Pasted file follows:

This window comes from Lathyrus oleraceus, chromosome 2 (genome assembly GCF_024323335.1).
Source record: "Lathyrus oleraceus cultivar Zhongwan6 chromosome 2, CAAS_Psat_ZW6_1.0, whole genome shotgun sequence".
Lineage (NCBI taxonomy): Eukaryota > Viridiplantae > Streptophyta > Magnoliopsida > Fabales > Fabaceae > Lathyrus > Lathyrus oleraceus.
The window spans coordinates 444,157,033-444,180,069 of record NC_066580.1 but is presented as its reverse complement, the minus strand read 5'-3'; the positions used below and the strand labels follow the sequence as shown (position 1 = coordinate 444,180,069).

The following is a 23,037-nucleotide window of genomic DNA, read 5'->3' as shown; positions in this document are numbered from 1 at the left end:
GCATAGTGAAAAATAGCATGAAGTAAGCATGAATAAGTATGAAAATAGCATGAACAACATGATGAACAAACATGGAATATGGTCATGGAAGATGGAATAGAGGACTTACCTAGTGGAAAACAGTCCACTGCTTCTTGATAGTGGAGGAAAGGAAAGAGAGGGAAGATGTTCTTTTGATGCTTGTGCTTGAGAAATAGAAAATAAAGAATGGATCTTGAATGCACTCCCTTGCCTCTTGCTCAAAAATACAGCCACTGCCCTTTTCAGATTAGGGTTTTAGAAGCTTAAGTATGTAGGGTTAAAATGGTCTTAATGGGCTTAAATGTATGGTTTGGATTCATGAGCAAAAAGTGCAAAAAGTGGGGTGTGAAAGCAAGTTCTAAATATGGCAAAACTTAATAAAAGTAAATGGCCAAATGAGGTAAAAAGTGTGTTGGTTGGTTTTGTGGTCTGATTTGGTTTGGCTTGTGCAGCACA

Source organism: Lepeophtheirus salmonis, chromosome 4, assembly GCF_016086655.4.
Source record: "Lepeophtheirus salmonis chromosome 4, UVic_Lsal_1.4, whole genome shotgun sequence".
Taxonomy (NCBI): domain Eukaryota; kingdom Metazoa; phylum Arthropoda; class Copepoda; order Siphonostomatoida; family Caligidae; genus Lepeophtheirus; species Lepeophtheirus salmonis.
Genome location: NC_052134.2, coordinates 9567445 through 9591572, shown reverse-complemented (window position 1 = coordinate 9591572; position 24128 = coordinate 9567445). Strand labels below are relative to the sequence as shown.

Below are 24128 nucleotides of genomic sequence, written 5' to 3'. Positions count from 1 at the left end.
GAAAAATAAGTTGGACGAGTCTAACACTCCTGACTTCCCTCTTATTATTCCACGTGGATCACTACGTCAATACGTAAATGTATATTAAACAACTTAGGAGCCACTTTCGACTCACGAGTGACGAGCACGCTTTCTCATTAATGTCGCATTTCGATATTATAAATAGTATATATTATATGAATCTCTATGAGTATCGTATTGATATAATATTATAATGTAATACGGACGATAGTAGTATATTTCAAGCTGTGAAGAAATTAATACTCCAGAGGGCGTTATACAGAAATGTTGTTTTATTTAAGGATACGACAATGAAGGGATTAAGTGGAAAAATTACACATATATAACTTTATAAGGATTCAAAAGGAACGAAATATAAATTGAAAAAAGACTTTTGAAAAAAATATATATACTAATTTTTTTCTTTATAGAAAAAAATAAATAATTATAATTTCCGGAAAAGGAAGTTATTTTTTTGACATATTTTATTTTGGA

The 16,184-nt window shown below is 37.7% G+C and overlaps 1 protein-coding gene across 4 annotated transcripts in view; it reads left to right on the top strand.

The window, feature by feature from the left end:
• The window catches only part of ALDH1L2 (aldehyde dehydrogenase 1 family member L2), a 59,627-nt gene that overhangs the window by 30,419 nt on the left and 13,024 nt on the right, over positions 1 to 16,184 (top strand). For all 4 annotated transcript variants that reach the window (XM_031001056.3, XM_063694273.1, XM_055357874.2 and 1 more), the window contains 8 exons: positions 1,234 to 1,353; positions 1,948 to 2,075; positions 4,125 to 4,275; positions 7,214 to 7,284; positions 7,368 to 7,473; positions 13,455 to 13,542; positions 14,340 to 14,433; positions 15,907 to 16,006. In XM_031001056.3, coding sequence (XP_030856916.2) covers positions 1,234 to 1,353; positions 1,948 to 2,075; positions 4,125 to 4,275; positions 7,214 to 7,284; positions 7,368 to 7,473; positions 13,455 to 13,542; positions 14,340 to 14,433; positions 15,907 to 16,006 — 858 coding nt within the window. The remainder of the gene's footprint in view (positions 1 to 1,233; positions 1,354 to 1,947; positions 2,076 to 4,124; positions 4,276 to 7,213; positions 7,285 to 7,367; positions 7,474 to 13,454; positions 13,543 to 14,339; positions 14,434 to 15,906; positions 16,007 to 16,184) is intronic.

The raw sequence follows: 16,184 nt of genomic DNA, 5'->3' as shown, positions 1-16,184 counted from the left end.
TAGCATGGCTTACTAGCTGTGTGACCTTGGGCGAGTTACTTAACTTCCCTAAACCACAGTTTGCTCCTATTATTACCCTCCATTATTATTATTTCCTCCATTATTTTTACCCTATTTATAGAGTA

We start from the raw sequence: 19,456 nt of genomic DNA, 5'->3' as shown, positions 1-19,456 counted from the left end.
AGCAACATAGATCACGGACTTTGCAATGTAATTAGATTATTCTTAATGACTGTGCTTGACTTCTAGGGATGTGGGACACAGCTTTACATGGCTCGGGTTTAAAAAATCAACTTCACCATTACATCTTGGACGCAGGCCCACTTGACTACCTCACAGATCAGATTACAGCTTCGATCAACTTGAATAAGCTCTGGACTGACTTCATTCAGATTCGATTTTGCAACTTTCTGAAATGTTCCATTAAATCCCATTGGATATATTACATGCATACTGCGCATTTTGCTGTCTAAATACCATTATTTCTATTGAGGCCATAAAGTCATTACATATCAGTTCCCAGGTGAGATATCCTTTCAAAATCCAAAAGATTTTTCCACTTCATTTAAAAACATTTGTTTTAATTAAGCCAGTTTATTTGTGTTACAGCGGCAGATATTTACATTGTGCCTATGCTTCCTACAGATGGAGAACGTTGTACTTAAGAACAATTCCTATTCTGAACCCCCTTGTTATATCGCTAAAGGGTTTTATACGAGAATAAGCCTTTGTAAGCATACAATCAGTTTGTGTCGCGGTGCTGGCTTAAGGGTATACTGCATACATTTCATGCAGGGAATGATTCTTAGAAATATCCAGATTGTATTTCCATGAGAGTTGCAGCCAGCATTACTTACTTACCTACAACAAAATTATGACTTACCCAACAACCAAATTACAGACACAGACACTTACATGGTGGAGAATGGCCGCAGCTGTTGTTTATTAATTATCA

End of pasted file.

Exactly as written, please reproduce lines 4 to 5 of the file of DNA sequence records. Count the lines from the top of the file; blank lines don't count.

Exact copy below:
The window spans coordinates 444,157,033-444,180,069 of record NC_066580.1 but is presented as its reverse complement, the minus strand read 5'-3'; the positions used below and the strand labels follow the sequence as shown (position 1 = coordinate 444,180,069).

The following is a 23,037-nucleotide window of genomic DNA, read 5'->3' as shown; positions in this document are numbered from 1 at the left end: